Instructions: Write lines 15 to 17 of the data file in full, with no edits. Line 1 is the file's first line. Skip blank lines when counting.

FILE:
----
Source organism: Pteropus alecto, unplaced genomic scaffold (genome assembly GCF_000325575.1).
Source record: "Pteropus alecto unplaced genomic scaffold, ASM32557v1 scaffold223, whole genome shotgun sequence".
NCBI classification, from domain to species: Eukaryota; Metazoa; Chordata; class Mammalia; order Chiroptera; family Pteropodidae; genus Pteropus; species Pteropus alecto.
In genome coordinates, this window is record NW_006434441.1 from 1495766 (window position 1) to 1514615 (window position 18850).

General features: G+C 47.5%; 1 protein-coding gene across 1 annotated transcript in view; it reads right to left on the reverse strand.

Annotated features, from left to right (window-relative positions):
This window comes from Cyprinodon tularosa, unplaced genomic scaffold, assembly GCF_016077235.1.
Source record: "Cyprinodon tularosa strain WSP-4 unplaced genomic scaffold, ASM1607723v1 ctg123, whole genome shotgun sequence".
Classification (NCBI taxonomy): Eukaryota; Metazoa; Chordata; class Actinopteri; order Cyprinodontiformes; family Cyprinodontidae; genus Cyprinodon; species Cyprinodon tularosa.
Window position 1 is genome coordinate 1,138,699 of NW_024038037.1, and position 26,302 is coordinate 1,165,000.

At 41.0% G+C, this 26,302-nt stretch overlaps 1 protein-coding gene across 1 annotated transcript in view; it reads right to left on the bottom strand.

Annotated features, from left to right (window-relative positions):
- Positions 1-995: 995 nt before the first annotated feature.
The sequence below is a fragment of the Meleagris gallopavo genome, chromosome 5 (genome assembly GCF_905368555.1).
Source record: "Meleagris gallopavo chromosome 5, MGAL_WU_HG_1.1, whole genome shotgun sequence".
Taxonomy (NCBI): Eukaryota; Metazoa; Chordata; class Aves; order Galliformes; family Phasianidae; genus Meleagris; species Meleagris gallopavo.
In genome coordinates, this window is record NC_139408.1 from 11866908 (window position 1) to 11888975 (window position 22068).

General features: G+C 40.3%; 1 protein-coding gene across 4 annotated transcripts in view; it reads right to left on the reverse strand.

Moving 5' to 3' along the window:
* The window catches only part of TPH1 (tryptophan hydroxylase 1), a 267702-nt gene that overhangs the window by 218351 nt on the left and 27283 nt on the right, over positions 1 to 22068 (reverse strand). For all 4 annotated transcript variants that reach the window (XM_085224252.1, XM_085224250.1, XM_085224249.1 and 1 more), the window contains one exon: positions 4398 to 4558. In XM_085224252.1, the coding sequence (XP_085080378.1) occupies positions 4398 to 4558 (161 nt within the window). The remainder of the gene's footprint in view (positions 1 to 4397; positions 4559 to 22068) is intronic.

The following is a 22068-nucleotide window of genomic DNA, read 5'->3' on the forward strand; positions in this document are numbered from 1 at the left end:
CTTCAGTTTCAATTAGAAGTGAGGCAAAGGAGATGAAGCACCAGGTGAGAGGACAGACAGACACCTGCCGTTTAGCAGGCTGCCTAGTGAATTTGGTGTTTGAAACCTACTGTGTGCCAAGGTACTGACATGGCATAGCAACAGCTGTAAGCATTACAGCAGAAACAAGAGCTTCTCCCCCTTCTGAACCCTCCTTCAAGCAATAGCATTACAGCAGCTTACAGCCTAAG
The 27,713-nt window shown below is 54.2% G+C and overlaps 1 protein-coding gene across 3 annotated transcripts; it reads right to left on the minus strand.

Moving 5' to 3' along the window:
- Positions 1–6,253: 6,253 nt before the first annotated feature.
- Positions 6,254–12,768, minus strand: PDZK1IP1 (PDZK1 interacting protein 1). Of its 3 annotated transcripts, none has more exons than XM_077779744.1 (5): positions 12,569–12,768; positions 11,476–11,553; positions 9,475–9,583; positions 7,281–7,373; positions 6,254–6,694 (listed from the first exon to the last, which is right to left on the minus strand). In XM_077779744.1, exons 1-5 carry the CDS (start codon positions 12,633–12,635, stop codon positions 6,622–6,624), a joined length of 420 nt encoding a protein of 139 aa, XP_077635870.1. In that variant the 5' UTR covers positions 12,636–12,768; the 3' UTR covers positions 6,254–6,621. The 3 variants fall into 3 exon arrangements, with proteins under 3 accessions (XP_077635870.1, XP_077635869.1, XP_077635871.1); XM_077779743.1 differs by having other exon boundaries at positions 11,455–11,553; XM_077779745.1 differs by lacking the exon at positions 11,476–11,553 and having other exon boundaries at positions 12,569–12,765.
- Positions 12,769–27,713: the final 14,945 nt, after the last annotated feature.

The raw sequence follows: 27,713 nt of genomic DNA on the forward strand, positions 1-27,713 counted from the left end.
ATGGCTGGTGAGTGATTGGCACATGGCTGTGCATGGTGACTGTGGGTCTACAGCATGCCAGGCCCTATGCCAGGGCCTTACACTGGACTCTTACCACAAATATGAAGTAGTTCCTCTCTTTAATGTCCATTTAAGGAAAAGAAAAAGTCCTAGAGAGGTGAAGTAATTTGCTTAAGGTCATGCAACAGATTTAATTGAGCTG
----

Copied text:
Source record: "Meleagris gallopavo chromosome 5, MGAL_WU_HG_1.1, whole genome shotgun sequence".
Taxonomy (NCBI): Eukaryota; Metazoa; Chordata; class Aves; order Galliformes; family Phasianidae; genus Meleagris; species Meleagris gallopavo.
In genome coordinates, this window is record NC_139408.1 from 11866908 (window position 1) to 11888975 (window position 22068).